Managing inventory performance often seems like a never-ending battle between the separate departments of your organization. Despite its obvious definition, inventory means something different to the people in each department. It’s easy to see how that can be — each one has distinct goals and wants to make their work toward achieving them as simple and effective as possible.
For example, commercial teams such as sales and customer service will want as much inventory on hand as possible to ensure they have goods to pull from to maintain high levels of satisfaction and service. But as you know, more inventory means more money tied up in goods that are just sitting there, tying up space and working capital, potentially costing interest fees and not earning money until they move.
Operations teams are efficiency-focused — pushing supply chain, purchasing, and material resources teams to acquire inventory intelligently so as to keep costs down. This sounds great — until inventory starts to run low, orders get delayed, and customers get antsy (all three of these require time to address, or expedite actions costing you even more).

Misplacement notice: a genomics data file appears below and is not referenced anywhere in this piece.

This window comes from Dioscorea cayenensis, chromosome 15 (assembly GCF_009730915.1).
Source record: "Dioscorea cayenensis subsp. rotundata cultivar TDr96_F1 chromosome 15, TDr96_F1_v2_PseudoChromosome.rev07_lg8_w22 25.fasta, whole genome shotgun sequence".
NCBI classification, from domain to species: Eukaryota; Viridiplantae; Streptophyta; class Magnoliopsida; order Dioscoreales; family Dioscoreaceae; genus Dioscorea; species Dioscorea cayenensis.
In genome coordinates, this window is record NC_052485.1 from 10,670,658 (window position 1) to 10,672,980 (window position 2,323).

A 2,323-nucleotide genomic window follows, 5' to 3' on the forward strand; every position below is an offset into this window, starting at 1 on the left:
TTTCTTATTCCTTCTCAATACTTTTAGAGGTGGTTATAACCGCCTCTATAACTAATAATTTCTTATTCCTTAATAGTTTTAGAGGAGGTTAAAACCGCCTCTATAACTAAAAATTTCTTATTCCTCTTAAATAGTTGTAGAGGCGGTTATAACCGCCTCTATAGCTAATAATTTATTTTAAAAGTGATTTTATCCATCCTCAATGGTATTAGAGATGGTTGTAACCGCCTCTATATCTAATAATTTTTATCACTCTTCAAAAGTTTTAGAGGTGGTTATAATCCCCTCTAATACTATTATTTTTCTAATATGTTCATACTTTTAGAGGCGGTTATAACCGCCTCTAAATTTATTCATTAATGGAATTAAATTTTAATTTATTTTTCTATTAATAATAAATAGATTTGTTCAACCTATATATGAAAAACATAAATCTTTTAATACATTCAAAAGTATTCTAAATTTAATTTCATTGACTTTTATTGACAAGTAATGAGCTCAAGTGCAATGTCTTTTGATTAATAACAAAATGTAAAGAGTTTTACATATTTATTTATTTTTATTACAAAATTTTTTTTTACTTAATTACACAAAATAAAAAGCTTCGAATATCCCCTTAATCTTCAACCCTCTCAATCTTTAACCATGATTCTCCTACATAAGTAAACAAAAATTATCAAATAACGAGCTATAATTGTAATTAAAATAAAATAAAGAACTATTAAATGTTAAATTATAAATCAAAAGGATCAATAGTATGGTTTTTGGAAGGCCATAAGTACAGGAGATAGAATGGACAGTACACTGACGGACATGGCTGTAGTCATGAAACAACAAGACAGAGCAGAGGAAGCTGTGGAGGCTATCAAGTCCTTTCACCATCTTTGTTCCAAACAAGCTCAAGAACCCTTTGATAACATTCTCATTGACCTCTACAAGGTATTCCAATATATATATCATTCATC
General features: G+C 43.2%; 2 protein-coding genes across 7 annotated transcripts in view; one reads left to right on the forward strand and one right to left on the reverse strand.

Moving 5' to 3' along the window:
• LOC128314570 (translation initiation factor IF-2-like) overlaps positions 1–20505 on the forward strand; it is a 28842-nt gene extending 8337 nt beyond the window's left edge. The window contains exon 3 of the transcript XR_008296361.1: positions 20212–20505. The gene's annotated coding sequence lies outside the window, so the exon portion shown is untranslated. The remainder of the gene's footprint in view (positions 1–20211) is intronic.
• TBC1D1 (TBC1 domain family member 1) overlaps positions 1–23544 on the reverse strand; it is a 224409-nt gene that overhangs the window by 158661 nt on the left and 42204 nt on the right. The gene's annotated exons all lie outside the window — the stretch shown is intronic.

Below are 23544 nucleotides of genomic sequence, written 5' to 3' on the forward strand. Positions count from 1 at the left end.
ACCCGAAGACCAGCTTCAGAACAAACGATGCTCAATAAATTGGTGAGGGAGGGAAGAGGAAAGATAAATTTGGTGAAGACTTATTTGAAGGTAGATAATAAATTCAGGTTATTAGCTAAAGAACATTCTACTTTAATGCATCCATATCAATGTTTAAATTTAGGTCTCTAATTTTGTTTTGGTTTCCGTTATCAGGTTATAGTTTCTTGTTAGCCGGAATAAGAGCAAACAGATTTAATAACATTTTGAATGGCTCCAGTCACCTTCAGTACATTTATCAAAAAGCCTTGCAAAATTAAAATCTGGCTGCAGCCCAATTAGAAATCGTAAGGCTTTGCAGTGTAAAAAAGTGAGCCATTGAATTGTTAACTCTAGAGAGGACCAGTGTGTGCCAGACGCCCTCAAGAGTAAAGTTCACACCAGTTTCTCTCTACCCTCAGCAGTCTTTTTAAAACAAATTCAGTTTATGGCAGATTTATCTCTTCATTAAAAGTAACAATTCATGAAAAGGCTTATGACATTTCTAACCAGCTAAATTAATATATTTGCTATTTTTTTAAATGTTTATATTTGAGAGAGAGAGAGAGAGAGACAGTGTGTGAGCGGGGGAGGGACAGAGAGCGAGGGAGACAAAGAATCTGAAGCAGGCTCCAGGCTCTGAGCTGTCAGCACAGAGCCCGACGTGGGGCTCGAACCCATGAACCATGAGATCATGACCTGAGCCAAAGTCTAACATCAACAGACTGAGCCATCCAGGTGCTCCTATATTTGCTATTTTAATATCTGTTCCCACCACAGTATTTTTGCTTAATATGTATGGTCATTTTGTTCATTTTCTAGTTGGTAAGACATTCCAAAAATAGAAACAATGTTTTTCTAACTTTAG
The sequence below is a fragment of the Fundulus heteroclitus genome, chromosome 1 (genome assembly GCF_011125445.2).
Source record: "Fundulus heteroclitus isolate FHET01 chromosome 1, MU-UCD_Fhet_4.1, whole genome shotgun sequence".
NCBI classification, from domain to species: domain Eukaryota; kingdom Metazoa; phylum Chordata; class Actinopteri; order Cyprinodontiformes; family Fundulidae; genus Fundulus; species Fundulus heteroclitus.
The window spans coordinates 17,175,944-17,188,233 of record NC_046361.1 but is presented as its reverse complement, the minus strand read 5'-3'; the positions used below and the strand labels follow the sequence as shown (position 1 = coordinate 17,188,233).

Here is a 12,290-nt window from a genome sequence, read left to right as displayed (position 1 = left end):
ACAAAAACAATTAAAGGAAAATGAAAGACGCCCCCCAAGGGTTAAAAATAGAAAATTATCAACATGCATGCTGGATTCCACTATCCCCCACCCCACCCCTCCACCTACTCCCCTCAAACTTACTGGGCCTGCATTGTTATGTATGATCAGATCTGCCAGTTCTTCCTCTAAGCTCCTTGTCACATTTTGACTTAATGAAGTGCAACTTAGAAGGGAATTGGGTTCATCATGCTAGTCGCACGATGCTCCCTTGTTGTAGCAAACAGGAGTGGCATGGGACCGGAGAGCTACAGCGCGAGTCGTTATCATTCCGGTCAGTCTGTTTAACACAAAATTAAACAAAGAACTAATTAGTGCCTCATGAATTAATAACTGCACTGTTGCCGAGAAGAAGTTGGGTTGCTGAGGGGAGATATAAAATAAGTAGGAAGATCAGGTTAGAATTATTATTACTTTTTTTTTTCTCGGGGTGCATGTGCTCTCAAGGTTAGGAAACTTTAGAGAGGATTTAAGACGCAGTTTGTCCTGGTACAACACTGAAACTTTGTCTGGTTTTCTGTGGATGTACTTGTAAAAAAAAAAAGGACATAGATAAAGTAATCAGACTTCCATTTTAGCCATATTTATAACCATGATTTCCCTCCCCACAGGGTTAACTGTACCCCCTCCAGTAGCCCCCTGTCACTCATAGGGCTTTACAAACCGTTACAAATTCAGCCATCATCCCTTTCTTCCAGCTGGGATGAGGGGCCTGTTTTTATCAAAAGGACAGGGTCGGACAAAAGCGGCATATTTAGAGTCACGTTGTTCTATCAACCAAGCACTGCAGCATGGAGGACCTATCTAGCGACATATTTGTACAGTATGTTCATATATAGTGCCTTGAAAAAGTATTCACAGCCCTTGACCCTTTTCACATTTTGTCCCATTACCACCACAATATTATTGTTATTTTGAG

Then we have finance, which wants as little inventory as possible to better utilize working capital. Their aim is to keep costs down so capital can be allocated elsewhere. But just like operations, too little inventory opens the door to another set of challenges.
So how can your organization establish the right level of inventory to help each department focus on what it needs to do (and hopefully stay out of your inbox so you can do the same)?
In the presentation below, delivered by River Rock Advisors partner Gary Jones, we discuss why the focus shouldn’t be on satisfying these groups, but instead on achieving an optimal balance of three dimensions to get a better picture of your inventory — and how to do it. Fill out the form now to get started.